What Makes this Stock a Definite Grab on Any Dip
Neha is a member of The Motley Fool Blog Network -- entries represent the personal opinion of the blogger and are not formally edited.
Even before Agrium’s (NYSE: AGU) second-quarter results were out, the market knew what was coming. After all, the fertilizer giant had upgraded its earnings guidance some days back.
What followed was music to investors’ ears. It was Agrium’s strongest second quarter in history. Being a nitrogen player definitely helps, but there are other advantages too, which I feel will take the company far.
The king of nutrients
Nitrogen has historically proved to be more profitable than other nutrients, namely potash and phosphate. Demand for nitrogen has risen at a much faster pace than the other two in the past two decades. Understandably so when a top produced-and-consumed crop like corn requires more of nitrogen than any other nutrient.
Recent numbers from fertilizer players have only supported the argument in favor of nitrogen players. CF Industries (NYSE: CF), the largest North American producer of nitrogen, is probably the best example here. It earned record net profits in its second quarter despite a 22% dip in its phosphates division sales, thanks to higher demand and prices for nitrogen products. The scenario was pretty similar at PotashCorp (NYSE: POT). Though demand and price for potash were slightly better than last year, that of phosphates fell during its second quarter. But it was the nitrogen division that recorded the highest price and gross margin jumps.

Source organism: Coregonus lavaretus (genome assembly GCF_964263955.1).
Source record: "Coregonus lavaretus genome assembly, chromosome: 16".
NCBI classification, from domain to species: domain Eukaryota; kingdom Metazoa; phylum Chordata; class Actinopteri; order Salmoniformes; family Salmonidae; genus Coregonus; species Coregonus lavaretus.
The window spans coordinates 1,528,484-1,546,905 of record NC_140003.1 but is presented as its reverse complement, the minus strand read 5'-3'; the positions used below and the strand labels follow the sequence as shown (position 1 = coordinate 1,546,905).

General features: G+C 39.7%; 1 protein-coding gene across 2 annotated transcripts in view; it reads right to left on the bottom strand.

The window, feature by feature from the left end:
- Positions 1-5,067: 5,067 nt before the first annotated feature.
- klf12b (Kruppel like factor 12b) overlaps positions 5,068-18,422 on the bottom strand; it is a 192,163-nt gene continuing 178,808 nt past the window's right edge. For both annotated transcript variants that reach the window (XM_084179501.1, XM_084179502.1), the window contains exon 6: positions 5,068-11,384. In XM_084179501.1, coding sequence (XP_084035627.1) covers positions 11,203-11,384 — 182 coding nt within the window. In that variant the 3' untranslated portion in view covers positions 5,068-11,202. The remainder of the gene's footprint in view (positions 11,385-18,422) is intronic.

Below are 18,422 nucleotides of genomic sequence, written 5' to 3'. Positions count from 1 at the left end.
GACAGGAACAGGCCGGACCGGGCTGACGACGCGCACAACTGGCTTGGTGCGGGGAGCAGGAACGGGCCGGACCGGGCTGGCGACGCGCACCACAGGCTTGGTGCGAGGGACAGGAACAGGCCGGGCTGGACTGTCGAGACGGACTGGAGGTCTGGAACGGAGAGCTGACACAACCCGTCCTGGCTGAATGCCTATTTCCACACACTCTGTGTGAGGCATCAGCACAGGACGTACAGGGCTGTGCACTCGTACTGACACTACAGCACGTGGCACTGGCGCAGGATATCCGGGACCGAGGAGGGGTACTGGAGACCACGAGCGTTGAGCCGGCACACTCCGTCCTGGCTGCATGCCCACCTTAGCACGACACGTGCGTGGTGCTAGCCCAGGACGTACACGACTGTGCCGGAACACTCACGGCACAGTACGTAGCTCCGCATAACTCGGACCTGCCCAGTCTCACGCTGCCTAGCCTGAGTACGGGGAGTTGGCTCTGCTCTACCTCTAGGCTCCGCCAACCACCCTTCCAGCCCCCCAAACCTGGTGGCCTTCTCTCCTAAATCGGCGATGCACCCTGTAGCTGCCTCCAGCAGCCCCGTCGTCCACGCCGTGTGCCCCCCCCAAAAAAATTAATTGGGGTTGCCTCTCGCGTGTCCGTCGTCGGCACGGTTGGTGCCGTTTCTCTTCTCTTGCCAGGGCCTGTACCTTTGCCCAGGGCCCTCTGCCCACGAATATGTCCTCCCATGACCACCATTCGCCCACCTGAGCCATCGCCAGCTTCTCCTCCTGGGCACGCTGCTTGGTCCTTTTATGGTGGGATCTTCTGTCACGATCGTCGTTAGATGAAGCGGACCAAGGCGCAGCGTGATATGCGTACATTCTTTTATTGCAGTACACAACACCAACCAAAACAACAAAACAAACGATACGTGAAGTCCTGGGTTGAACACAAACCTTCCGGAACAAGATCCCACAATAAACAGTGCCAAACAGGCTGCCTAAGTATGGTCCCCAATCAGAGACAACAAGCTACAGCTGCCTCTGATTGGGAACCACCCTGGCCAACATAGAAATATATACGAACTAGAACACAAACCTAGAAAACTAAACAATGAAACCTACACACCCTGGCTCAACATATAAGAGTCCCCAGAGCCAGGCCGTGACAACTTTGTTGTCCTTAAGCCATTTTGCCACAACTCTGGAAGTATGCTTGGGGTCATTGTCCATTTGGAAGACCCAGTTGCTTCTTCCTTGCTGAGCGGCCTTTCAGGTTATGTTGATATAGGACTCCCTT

Now consider the contrasting case of no-nitrogen company Mosaic (NYSE: MOS). Its last-quarter sales were flat while net profits slumped 22% on lower sales in both potash and phosphates divisions. Agrium’s record earnings in its second quarter thus proves how the company is at an advantage because nitrogen accounts for a major chunk of its revenue.
It’s raining gains
Nitrogen is the top revenue contributor in Agrium’s largest division, retail. Even through its wholesale division, the company sells more nitrogen than both potash and phosphate taken together. Retail sales hit a record high of $5.2 billion during the second quarter, up 12% from the year-ago period as demand for all products grew.
But for a nitrogen player, gains aren’t restricted to demand or prices alone. With key input natural gas prices languishing at the bottom of the barrel now, low costs double up as an added advantage. Agrium’s nitrogen gross margin in the last quarter shot up by 50% from last year. Likewise, CF’s nitrogen division gross margins came in at an impressive 66% in its second quarter. As long as gas remains cheap, Agrium’s margins should only head north.
Now that the strong spring planting season is over, what’s in store for Agrium? Many are getting a little apprehensive about the impact of the drought on farm receipts, and thus on demand for nutrients for the rest of the year. According to the latest update from the U.S. Department of Agriculture, nearly 50% of the total corn crop in the U.S. is in poor to very poor condition – a level dangerously close to 53% last seen in drought year 1988.